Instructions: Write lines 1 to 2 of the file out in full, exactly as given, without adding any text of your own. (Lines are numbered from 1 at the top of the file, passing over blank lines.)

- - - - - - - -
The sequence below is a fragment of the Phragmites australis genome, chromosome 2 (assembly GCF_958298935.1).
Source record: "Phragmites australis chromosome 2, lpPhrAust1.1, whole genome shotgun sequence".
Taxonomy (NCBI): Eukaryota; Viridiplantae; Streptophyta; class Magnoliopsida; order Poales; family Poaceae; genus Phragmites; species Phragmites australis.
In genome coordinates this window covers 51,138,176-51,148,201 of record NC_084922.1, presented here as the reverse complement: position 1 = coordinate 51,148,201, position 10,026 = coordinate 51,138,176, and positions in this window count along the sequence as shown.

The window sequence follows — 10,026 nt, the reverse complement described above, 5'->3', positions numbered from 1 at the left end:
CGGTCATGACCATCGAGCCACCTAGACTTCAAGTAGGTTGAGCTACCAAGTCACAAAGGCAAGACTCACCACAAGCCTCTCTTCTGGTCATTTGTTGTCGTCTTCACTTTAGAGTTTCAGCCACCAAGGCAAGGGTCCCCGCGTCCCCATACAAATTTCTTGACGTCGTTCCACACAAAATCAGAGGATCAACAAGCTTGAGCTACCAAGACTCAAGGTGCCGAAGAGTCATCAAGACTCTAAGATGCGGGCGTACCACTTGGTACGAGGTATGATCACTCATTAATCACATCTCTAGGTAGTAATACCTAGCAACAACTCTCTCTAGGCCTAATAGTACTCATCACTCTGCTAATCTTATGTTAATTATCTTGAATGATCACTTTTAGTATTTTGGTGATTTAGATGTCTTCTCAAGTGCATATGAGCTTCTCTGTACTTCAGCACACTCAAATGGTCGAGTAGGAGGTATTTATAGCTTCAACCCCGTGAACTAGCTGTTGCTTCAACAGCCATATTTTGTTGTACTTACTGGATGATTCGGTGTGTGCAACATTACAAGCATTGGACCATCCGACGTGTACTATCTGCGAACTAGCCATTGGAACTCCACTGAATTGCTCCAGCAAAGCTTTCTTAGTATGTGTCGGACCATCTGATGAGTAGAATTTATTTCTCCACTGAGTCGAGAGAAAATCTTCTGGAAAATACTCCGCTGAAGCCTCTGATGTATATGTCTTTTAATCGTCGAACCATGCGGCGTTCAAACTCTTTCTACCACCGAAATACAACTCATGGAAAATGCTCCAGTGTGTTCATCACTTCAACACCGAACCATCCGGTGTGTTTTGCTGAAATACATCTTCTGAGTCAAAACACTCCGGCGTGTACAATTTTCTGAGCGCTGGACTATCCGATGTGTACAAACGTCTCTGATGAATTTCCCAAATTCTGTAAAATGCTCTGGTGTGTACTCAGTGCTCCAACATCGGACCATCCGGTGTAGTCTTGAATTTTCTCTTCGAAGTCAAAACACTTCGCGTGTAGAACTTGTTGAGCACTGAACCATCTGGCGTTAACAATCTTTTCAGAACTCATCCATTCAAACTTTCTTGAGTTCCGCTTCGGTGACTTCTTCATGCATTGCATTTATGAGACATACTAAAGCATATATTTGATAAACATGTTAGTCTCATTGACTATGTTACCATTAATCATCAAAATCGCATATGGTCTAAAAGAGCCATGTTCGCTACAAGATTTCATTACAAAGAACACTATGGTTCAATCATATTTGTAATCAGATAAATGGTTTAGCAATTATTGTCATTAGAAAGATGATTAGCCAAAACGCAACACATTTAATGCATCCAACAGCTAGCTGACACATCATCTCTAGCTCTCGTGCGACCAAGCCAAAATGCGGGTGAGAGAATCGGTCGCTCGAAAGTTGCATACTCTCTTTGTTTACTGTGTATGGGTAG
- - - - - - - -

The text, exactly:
The sequence below is a fragment of the Phragmites australis genome, chromosome 2 (assembly GCF_958298935.1).
Source record: "Phragmites australis chromosome 2, lpPhrAust1.1, whole genome shotgun sequence".